Hi, I’m Jamie and I’m a Microsoft MVP!
Some of you may be wondering what a Microsoft MVP (Most Valuable Professional) is and how the award is earned. In this post I’m going to give you the inside scoop on not only what it takes to get in, but also the details you’re dying to know – like the benefits you receive with this status!
What does it take to get in to the Microsoft MVP program?
You must be engaged with the online community showing your technical knowledge and expertise in a specific product line. For me it was Microsoft Dynamics CRM. This may sound easy, however to be recognized as a MVP you must engage above and beyond the norm, having a consistent record for a minimum of 12 months. Here’s an example of what I mean by above and beyond. The year before I was recognized as a MVP I wrote 222 technical blogposts and answered enough questions in the MSDN forums to earn over 12,000 points (you receive 10 points per answer). After hours of engagement you ultimately have to be nominated by another Microsoft MVP or a Microsoft employee at which point your hard work is reviewed and, hopefully, approved. Technically, you can nominate yourself, but I don't personally know of any MVP's that were self-nominated so I’m unsure how successful that can be.
What are the benefits?
Who doesn’t love perks? I sure do! Here’s a list of some of the perks we receive!
- Celebrity status – kinda J. We do receive some name recognition, more from our level of contribution than the program itself. Some people know who we are so it’s not uncommon to be approached at events to answer questions.
- We receive a Visual Studio Enterprise with MSDN subscription, which is the highest level subscription you can pay for and includes Azure credits, PluralSight Courses, and development versions of just about every piece of Microsoft software every produced. Plus, Visual Studio Enterprise has a wow-factor, so I love this perk.
- A direct line of communication to the product team is given to us via email which we’re encouraged to use to send our ideas on how to improve the product, report bugs, or generally just ask questions and engage in conversation.
- Microsoft pays part of our trip for us attend a week of meetings in Redmond with the product team. We get the inside scoop on their product roadmap for the next couple of years. This time is also used for us to provide feedback which I’ve seen the product team use to change gears and adjust features, so they do take us seriously.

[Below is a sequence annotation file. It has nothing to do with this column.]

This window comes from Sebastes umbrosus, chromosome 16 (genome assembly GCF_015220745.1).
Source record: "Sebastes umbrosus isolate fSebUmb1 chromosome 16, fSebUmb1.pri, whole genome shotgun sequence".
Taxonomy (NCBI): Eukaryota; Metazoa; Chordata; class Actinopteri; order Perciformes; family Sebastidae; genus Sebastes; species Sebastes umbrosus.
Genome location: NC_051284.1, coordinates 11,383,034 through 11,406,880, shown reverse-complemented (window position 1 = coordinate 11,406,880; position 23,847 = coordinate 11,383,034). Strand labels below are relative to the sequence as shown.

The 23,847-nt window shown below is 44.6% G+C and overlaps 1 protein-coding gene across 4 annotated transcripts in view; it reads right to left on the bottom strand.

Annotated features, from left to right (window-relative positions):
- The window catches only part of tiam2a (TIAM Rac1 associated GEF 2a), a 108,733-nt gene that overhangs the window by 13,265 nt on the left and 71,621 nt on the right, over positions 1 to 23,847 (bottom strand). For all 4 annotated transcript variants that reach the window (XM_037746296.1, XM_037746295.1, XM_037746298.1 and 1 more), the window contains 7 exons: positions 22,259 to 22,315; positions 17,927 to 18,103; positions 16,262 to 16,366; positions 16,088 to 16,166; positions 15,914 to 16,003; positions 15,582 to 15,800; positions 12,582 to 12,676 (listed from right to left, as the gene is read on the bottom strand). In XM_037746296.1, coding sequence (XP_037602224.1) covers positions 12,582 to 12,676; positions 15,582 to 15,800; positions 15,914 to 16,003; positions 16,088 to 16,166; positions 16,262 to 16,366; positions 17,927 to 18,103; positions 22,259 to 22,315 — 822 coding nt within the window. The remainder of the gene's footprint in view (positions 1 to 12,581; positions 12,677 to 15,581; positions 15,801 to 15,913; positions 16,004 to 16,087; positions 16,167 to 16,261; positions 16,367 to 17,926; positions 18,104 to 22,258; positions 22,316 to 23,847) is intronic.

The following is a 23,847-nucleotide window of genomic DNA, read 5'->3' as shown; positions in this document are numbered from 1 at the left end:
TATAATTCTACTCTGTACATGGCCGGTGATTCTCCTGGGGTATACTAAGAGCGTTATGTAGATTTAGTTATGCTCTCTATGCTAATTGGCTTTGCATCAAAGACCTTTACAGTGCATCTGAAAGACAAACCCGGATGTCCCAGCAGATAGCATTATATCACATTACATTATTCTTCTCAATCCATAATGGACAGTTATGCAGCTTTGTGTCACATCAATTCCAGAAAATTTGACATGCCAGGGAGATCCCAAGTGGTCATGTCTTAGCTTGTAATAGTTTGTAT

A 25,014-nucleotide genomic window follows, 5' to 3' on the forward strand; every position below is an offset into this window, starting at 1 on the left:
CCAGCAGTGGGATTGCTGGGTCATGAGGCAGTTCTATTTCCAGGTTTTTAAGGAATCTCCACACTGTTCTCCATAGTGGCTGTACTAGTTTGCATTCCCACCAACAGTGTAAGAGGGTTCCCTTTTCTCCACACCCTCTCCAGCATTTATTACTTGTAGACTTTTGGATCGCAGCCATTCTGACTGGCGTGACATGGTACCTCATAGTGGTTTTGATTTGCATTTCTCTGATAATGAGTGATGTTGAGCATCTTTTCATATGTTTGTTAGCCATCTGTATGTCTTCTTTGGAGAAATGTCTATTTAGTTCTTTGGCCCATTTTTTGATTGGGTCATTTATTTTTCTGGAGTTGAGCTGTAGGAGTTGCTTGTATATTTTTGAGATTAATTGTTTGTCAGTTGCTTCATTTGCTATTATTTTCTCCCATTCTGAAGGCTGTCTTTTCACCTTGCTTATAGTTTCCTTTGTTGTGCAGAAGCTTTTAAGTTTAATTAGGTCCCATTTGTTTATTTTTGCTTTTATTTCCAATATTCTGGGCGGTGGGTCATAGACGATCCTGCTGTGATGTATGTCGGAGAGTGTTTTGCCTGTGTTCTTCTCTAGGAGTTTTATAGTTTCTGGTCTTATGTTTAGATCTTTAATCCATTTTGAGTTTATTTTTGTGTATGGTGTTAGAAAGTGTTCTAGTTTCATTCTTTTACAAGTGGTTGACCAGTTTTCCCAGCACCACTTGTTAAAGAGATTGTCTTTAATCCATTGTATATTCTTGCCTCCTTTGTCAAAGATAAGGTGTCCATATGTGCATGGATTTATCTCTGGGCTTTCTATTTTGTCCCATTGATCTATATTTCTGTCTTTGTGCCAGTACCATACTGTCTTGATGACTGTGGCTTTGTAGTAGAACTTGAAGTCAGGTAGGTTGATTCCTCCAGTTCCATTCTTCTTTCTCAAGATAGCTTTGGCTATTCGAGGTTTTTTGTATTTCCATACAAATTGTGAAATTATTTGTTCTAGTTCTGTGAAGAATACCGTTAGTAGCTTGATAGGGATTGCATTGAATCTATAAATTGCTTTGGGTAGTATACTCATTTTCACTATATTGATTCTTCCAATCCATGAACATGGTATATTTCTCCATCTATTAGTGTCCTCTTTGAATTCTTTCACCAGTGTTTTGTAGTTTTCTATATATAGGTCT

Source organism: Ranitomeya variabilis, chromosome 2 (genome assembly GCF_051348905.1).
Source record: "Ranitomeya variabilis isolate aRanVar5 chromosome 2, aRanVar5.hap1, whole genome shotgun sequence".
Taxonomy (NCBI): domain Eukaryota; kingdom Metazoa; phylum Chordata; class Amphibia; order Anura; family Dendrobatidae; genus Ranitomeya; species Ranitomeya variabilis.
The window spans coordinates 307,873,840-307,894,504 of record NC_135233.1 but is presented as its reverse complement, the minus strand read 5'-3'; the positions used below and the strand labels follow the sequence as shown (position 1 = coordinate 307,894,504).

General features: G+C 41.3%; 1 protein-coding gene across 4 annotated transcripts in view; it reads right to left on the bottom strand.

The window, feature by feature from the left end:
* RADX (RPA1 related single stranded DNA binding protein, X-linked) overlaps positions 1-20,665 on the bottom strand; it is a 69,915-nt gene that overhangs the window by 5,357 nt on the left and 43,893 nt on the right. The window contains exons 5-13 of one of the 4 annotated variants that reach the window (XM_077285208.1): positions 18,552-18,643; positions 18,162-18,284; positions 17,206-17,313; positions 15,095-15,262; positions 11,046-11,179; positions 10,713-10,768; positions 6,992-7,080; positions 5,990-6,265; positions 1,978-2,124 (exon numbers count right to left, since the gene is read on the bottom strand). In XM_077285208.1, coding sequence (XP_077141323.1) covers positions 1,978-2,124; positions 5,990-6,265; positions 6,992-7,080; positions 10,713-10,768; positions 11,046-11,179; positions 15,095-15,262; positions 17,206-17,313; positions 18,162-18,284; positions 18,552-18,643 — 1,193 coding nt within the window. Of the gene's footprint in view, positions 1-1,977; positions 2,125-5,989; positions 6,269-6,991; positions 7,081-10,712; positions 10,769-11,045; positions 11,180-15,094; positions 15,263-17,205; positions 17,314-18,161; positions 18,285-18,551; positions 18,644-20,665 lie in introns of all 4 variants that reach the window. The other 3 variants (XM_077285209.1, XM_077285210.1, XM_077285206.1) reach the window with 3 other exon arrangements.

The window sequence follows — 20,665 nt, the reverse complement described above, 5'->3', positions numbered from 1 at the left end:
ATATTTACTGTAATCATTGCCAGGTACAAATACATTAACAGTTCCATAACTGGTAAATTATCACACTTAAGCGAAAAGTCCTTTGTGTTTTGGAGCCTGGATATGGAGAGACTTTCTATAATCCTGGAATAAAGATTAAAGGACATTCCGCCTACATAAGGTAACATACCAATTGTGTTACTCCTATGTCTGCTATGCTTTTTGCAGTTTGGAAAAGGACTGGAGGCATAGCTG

- One of the biggest benefits though is how quickly your network balloons out and how many smart people you meet. I’ve loved watching my LinkedIn network grow with all these great people.
Why does Microsoft choose to invest in this program?
We do a great job of enriching Microsoft’s Technical Communities and other technical communities concerning our product group around the world. These endless hours, answered questions, and engagements save Microsoft lots of time and money that would be spent on support cases and also creates amazing product evangelists that get others involved.
How do we maintain the MVP status?
Each year I submit a list of all my community engagements to Microsoft which is then reviewed similar to the review I had for my initial entry into the program. Every January 1 I find out if I am still in the program or not. It feels like there is a pseudo-cap of the number of people that can be in the MVP program though the number seems to increase gradually each year within our product group. I’ve hardly seen any MVP’s be in the program for only one year, it’s mostly the same people each year, but with a few new faces, however there are usually one or two that don’t make it back.
How can you engage with me?
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